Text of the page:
When we describe a curve using polar coordinates, it is still a curve in the $x$-$y$ plane. We would like to be able to compute slopes and areas for these curves using polar coordinates.

We have seen that $x=rcos heta$ and $y=rsin heta$ describe the relationship between polar and rectangular coordinates. If in turn we are interested in a curve given by $r=f( heta)$, then we can write $x=f( heta)cos heta$ and $y=f( heta)sin heta$, describing $x$ and $y$ in terms of $ heta$ alone. The first of these equations describes $ heta$ implicitly in terms of $x$, so using the chain rule we may compute $=.$ Since $d heta/dx=1/(dx/d heta)$, we can instead compute $ == . $

Example 10.2.1 Find the points at which the curve given by $r=1+cos heta$ has a vertical or horizontal tangent line. Since this function has period $2pi$, we may restrict our attention to the interval $[0,2pi)$ or $(-pi,pi]$, as convenience dictates. First, we compute the slope: $ =<(1+cos heta)cos heta-sin hetasin hetaover -(1+cos heta)sin heta-sin hetacos heta>= . $ This fraction is zero when the numerator is zero (and the denominator is not zero). The numerator is $ds ds 2cos^2 heta+cos heta-1$ so by the quadratic formula $ cos heta=<-1pmsqrt<1+4cdot2>over 4> = -1 quadhboxquad <1over 2>. $ This means $ heta$ is $pi$ or $pm pi/3$. However, when $ heta=pi$, the denominator is also $, so we cannot conclude that the tangent line is horizontal.

Setting the denominator to zero we get $eqalign < -sin heta-2sin hetacos heta &= 0cr sin heta(1+2cos heta)&=0,cr>$ so either $sin heta=0$ or $cos heta=-1/2$. The first is true when $ heta$ is $ or $pi$, the second when $ heta$ is $2pi/3$ or $4pi/3$. However, as above, when $ heta=pi$, the numerator is also $, so we cannot conclude that the tangent line is vertical. Figure 10.2.1 shows points corresponding to $ heta$ equal to $, $pmpi/3$, $2pi/3$ and $4pi/3$ on the graph of the function. Note that when $ heta=pi$ the curve hits the origin and does not have a tangent line.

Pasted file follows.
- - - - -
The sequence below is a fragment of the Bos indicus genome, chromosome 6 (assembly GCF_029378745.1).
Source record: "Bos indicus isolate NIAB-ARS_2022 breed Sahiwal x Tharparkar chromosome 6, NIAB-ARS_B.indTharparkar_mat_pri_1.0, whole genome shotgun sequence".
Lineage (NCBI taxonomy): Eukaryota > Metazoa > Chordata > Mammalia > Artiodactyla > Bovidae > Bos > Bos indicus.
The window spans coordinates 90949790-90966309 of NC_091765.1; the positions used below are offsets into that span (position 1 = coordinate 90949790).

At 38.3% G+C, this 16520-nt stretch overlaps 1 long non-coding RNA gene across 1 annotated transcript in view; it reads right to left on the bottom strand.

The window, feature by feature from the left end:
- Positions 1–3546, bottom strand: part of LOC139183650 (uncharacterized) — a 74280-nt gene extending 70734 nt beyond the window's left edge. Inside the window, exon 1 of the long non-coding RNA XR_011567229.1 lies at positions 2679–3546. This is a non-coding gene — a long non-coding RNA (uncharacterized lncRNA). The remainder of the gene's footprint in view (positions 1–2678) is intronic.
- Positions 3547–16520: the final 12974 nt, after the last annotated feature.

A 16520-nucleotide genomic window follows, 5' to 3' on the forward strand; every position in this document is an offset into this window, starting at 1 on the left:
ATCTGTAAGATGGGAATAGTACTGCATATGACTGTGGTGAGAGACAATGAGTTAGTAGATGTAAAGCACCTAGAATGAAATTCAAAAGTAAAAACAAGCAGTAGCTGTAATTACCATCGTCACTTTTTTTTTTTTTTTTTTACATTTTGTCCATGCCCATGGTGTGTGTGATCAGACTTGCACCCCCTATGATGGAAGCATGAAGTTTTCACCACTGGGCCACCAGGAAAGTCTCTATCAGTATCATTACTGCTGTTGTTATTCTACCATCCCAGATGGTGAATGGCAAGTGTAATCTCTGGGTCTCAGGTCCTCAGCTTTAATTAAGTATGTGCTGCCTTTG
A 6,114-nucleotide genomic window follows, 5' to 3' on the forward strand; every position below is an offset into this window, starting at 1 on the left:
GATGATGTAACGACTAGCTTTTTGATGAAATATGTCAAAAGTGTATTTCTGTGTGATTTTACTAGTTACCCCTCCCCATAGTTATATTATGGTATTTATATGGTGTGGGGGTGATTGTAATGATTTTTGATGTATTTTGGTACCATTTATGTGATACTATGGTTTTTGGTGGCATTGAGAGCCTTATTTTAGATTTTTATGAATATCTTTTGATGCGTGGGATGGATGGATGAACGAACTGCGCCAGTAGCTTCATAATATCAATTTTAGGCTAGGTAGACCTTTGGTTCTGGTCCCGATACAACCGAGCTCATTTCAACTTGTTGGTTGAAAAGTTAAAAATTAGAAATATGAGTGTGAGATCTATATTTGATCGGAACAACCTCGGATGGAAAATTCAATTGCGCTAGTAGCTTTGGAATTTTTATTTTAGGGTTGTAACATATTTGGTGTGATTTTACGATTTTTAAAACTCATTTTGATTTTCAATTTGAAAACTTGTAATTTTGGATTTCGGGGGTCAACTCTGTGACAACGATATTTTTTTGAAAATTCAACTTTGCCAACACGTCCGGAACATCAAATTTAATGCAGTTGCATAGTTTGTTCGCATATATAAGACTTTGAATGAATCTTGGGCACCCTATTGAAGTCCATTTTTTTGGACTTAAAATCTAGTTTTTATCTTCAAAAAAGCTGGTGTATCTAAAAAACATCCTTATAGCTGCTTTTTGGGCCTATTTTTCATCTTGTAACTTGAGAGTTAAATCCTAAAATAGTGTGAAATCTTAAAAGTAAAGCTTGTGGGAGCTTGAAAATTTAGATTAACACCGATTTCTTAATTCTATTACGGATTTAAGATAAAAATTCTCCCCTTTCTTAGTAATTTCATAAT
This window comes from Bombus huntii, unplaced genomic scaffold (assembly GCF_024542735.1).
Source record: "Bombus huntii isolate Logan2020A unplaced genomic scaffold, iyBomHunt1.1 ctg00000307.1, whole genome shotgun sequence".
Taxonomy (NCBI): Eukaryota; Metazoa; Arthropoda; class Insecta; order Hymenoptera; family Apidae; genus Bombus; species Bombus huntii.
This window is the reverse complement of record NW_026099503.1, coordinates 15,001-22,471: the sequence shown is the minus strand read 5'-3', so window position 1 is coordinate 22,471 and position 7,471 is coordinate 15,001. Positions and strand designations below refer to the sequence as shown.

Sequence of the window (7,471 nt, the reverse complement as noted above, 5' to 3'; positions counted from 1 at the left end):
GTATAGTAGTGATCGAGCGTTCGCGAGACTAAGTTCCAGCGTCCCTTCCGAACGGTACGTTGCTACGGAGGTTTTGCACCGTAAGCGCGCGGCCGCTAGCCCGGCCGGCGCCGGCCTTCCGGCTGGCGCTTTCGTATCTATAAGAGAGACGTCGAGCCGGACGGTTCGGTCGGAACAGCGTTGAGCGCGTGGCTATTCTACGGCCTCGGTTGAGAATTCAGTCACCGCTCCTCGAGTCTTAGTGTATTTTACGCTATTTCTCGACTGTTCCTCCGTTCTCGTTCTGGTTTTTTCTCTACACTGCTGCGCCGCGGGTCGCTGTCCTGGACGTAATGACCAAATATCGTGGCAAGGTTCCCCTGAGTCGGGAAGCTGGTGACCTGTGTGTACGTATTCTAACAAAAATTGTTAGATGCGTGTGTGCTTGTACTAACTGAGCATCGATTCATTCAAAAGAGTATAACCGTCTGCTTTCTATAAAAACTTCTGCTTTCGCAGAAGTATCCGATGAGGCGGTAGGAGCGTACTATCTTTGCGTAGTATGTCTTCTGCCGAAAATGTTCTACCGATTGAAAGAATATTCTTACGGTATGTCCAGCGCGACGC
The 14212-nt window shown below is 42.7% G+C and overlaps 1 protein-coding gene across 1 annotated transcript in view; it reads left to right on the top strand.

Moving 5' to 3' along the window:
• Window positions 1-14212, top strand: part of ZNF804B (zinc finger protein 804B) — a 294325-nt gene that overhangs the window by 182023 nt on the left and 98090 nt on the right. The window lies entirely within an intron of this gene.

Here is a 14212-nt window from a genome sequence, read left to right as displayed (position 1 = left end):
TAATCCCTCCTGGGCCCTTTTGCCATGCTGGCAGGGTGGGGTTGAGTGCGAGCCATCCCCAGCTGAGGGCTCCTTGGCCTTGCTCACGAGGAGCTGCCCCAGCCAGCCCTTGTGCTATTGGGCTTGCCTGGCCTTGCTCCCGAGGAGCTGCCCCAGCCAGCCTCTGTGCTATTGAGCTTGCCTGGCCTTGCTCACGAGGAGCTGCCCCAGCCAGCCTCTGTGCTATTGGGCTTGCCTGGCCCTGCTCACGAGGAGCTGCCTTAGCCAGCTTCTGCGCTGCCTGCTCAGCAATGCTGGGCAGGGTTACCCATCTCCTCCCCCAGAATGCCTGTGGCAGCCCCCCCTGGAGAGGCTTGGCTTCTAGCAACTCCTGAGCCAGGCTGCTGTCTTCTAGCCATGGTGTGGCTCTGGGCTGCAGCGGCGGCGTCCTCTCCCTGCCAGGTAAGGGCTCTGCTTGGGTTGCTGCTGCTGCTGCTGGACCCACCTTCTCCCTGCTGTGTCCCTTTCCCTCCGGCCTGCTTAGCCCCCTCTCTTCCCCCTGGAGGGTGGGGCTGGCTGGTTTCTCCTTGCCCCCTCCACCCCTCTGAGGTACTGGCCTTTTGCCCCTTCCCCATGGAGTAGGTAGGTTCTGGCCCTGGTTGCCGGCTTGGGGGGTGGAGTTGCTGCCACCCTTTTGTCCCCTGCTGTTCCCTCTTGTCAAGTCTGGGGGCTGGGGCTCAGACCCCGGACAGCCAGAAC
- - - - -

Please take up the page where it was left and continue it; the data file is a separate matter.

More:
We know that the second derivative $f''(x)$ is useful in describing functions, namely, in describing concavity. We can compute $f''(x)$ in terms of polar coordinates as well. We already know how to write $dy/dx=y'$ in terms of $ heta$, then $ = ==. $


10.4: Polar Coordinates - Graphs - Mathematics

By now you're used to the Cartesian coordinate system, the x-y grid that we generally use to graph functions and plot points. Each point has a set of coordinates (x, y), a recipe for finding the point starting from the origin.

Aside from its convenience—axes at 90˚ angles, evenly-spaced grid points—there's nothing unique about the Cartesian plane. In fact, there are an infinite number of different coordinate systems, mostly silly ones, that we could use. Though less convenient, any of them will work to represent any mathematical problem or function in a plane.

For example, if you're reading this section, you've probably dealt with balls rolling down ramps in physics. Recall that in those problems you redefined your coordinate system. You tilted it to make the x-axis parallel to the ramp and the y-axis perpendicular or normal to the ramp.

This helped you to resolve vectors into x- and y-components, and made the problem much easier to deal with.

But the fact is, nature couldn't care less about your coordinate system. Whatever system you choose, the ball will still roll down the ramp just the same.

Examples of coordinate systems

Drawn below are a Cartesian grid (left) and a couple of goofy coordinate systems no one uses, but they can locate a point just the same. The same point on each square is represented with an ordered pair of coordinates in each system.


Math Insight